Feminist philosopher and law student Annaleigh Curtis on the latest manifestation of the “political correctness gone mad” trope:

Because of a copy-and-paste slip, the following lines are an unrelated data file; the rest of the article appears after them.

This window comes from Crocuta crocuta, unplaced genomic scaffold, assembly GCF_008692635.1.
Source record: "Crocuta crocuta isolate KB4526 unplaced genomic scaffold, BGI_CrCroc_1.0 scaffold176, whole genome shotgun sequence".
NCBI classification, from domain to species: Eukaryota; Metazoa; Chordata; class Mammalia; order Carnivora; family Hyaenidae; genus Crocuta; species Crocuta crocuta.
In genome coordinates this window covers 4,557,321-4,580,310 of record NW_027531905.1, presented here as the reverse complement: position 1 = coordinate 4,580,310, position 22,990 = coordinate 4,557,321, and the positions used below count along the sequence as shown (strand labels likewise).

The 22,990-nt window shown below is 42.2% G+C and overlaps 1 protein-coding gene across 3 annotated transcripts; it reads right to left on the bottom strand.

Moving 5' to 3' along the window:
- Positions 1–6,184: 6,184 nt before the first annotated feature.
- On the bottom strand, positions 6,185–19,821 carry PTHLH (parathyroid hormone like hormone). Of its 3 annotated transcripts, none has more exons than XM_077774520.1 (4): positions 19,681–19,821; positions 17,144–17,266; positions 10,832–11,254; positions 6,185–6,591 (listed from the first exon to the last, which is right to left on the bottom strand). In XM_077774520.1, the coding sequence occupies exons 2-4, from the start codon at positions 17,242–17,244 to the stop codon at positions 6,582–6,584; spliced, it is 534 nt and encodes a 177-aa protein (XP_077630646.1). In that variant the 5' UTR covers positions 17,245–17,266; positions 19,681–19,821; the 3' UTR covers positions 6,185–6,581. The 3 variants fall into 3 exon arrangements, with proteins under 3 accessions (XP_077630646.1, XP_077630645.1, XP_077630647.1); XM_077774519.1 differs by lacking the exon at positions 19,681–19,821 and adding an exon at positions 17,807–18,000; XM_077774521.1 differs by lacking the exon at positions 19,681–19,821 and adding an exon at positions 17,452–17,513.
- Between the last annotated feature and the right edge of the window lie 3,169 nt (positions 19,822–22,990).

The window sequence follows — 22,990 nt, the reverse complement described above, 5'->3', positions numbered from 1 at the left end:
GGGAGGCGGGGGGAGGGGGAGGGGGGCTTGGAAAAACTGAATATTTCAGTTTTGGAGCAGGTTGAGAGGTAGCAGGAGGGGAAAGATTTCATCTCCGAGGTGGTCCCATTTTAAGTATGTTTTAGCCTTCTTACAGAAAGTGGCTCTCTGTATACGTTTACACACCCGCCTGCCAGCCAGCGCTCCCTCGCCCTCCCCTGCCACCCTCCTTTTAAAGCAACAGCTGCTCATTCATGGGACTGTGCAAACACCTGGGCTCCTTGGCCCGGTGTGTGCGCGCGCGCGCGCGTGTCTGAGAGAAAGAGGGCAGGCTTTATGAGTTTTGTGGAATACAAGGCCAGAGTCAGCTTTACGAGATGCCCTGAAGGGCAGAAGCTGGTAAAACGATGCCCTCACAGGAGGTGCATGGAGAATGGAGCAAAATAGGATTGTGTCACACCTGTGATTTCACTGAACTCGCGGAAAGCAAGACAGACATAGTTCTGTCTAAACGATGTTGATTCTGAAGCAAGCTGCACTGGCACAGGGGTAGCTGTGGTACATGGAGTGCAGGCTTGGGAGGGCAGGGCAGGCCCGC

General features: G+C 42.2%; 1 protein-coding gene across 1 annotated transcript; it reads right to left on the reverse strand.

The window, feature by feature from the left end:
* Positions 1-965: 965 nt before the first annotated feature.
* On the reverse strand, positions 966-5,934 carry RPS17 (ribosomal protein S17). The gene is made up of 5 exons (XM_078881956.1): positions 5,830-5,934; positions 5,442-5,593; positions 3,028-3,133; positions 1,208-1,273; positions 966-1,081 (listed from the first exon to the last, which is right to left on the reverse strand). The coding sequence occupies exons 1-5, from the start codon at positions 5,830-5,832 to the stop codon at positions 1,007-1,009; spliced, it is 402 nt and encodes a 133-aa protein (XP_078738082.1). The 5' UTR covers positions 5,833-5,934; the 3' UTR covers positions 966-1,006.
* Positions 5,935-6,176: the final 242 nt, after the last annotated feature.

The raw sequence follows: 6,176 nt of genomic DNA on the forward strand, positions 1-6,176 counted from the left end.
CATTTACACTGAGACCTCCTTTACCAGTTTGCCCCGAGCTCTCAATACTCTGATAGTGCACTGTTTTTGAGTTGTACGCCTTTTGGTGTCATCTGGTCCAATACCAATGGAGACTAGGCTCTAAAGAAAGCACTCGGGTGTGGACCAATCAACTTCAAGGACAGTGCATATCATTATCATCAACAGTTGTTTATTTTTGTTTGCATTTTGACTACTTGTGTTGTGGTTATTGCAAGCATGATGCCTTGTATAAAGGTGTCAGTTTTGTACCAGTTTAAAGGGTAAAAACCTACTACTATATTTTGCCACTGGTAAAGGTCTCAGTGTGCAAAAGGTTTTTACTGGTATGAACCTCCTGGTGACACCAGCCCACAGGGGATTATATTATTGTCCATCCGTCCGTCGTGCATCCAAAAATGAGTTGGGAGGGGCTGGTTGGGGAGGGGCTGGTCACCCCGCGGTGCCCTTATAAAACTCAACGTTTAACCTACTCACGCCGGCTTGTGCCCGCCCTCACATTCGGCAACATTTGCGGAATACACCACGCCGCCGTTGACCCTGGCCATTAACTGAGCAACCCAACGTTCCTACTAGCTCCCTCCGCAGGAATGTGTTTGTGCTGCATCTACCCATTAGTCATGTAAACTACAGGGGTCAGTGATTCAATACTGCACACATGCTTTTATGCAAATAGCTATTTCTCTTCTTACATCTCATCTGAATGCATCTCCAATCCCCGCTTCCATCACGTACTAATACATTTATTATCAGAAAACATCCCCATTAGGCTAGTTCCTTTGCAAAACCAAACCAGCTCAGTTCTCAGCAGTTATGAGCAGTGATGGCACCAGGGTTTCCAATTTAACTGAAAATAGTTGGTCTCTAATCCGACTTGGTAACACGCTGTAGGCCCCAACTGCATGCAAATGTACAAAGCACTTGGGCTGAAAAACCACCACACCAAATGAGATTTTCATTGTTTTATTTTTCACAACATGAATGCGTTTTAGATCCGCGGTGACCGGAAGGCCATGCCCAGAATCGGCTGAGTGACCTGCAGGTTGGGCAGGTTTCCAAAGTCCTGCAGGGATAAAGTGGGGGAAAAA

Meanwhile, defenders of the status quo–who largely do not see themselves as such, but rather as well-intentioned ‘liberals’ or ‘progressives’–view these incidents acontextually and assert that kids these days are losing their edge. They demand that such tactics be denounced. They clamor for assurances that they will never be treated this way, so unreasonably, so dismissively, simply for suggesting something so normal or for failing to say just the right thing. They complain that they are unable to maintain an untarnished grip on reality in which things are, really, not so bad. They express concern over the state of the youth, about their lack of coping skills or rational faculties, instead of recognizing that the best coping strategy for injustice is resistance. They want certain speech not to exist because it makes them uncomfortable. It makes them feel like they’re losing something to which they are utterly entitled, which is the right to say or do anything that’s always been said and done and not have to pay social consequences for having done so. Most of all, they are worried that they will lose the right to be ignorant and that their own distinct, situated worldview will no longer be accepted uncritically as objective and neutral.